Finding himself non-exec Chairman of Metro Bank, my old friend Anthony Thomson now spends a good deal of his time flying round the world giving case history presentations to groups of foreign bankers on How Metro Bank Reinvented Branch Banking In The UK. I’ve never heard Anthony say anything other than that Metro Bank is a huge success and has regularly beaten – nay, smashed – all its targets since launch. I wouldn’t expect him to say anything else. But still, I wonder what’s really going on.
Metro Bank clearly has one huge advantage in what it’s not – a big bad legacy bank with huge rafts of negative headlines, loathsome behaviour and customer detriment behind it. And it has a biggish advantage in one of the things that it is – supposedly, at least, a network of local branches with staff empowered to get out into their local catchment areas and beat the trees in search of new customers. (When the Tottenham Court Road branch opened a couple of hundred yards from my office, I was genuinely impressed by the way that I kept meeting groups of staff wandering up and down the road waving flags, handing out free pens and inviting us all to drop in, although I haven’t seen them out there for a while now.)
Against that, it seems to me that it has two even huger disadvantages. First, as a network consisting of a handful of branches, it has virtually no affordable, targeted and appropriate marketing communications opportunities available to it other than what it can do in its branches and what groups of staff can do out in the street with flags and pens. I suppose they can just about advertise in the Evening Standard, or Time Out online or offline, but even this is horribly wasteful – and that’s about it. How you recruit a customer base in that situation is a mystery to me.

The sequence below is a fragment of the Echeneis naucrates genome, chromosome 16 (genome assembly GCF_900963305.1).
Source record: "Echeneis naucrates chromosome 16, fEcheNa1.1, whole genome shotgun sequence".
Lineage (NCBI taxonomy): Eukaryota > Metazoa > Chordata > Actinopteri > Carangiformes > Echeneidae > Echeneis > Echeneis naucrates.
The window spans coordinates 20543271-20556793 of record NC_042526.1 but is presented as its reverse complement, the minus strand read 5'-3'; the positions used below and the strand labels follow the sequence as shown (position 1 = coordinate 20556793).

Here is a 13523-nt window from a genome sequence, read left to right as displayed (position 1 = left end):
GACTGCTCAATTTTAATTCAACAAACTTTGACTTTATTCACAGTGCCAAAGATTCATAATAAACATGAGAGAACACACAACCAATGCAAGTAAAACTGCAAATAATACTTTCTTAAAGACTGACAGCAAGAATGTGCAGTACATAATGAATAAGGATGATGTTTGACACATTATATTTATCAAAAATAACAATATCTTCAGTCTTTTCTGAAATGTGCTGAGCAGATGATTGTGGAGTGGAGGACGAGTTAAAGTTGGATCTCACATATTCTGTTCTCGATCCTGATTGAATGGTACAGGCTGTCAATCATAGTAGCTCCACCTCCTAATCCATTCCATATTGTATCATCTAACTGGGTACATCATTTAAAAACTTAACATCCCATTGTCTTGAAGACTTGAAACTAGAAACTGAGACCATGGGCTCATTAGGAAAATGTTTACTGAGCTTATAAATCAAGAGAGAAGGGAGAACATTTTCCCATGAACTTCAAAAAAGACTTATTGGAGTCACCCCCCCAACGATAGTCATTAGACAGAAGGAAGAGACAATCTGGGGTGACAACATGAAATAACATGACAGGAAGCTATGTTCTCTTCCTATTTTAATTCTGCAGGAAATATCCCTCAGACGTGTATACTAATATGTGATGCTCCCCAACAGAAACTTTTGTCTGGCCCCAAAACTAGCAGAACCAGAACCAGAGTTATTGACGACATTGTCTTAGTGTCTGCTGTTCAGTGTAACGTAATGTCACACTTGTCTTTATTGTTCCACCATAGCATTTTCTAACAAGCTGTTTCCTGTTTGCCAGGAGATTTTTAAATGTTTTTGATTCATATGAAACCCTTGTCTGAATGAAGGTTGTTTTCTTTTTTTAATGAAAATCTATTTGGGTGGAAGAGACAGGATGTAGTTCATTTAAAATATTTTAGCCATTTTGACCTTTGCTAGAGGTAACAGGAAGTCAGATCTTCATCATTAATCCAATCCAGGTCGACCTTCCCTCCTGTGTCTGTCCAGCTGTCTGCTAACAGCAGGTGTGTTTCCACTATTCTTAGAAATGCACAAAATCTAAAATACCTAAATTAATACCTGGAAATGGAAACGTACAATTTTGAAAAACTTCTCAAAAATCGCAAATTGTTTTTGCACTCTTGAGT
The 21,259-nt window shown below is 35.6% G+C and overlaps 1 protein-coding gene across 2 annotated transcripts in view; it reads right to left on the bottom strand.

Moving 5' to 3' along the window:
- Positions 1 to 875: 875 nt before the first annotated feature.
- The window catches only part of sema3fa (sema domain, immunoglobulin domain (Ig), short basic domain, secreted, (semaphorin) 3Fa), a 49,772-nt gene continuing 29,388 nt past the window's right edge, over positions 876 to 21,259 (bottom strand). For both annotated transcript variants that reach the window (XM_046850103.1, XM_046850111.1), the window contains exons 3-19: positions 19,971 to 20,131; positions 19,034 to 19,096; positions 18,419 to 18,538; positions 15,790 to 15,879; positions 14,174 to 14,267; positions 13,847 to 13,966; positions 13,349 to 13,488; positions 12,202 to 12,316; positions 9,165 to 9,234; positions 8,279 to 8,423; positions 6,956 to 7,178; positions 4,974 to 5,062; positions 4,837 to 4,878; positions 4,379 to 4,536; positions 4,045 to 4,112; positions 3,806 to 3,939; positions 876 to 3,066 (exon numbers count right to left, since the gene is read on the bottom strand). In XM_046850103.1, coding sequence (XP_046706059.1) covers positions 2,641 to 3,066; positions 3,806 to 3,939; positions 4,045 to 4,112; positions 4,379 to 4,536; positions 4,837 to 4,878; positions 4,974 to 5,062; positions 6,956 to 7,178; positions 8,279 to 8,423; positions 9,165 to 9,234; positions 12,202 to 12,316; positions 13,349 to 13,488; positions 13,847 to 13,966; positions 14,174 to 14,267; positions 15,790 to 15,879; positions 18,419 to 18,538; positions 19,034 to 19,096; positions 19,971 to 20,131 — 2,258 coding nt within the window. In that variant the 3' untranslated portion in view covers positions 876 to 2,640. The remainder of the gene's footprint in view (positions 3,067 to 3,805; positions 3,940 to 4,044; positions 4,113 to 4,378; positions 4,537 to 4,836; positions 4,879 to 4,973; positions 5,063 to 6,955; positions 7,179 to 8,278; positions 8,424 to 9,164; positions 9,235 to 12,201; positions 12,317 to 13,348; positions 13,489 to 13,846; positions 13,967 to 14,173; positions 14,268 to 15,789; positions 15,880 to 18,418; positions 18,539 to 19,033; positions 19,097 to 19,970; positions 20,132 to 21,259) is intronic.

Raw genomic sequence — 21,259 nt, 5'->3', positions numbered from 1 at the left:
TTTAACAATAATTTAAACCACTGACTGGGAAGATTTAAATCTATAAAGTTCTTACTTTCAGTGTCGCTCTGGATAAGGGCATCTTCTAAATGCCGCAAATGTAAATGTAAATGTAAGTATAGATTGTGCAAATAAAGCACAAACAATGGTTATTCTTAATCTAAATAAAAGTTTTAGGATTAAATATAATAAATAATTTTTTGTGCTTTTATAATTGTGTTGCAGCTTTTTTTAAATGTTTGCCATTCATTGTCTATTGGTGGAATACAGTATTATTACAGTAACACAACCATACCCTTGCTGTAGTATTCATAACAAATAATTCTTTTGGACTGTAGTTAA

And then of course over the long, long haul while you’re aiming to build that customer base, you’re saddled with enormous and potentially crippling costs – not just the costs of running the branches themselves, but, even more than that, the costs of running a full-fat Head Office with a whole C-suite of full-fat Heads Of on big salaries presiding over product and service areas still only provided to handfuls of customers. In a business which is as much about scale as retail banking, I just can’t imagine how you thrive when you have the cost base of a retail bank and the customer base of a few corner shops.
That doesn’t mean that there won’t be a profitable exit available for Anthony and his fellow-shareholders when they decide the time has come. A small branch network which makes no sense as an independent business may make very good sense as an add-on to someone else’s. For all I know, this – rather than an eventual move into profit under its own steam – may have been the objective stated in the business plan from the outset. But speaking for myself, whenever I think of Metro Bank, I see a line on my wall up near the ceiling which represents the cost base, and a slowly-rising line down near the floor which represents the revenues. And I’m not at all sure that there’s enough wall in the world to reach the point where the two lines cross over.